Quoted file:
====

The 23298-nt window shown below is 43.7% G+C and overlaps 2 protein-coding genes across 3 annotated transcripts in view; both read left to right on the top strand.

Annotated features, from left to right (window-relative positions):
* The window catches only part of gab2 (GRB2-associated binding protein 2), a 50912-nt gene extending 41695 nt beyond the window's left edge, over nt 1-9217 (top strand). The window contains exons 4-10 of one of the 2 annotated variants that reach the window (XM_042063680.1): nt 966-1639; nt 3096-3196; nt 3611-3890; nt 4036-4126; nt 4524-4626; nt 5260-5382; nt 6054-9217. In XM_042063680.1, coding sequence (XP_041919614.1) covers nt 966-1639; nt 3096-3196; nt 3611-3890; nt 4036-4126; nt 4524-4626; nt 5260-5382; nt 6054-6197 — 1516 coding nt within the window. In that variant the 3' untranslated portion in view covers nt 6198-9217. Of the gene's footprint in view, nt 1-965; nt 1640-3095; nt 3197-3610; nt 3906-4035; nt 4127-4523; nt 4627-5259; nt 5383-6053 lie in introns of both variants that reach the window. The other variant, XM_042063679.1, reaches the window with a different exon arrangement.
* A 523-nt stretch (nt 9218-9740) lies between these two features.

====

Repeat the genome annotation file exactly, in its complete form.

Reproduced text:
The 23298-nt window shown below is 43.7% G+C and overlaps 2 protein-coding genes across 3 annotated transcripts in view; both read left to right on the top strand.

Annotated features, from left to right (window-relative positions):
* The window catches only part of gab2 (GRB2-associated binding protein 2), a 50912-nt gene extending 41695 nt beyond the window's left edge, over nt 1-9217 (top strand). The window contains exons 4-10 of one of the 2 annotated variants that reach the window (XM_042063680.1): nt 966-1639; nt 3096-3196; nt 3611-3890; nt 4036-4126; nt 4524-4626; nt 5260-5382; nt 6054-9217. In XM_042063680.1, coding sequence (XP_041919614.1) covers nt 966-1639; nt 3096-3196; nt 3611-3890; nt 4036-4126; nt 4524-4626; nt 5260-5382; nt 6054-6197 — 1516 coding nt within the window. In that variant the 3' untranslated portion in view covers nt 6198-9217. Of the gene's footprint in view, nt 1-965; nt 1640-3095; nt 3197-3610; nt 3906-4035; nt 4127-4523; nt 4627-5259; nt 5383-6053 lie in introns of both variants that reach the window. The other variant, XM_042063679.1, reaches the window with a different exon arrangement.
* A 523-nt stretch (nt 9218-9740) lies between these two features.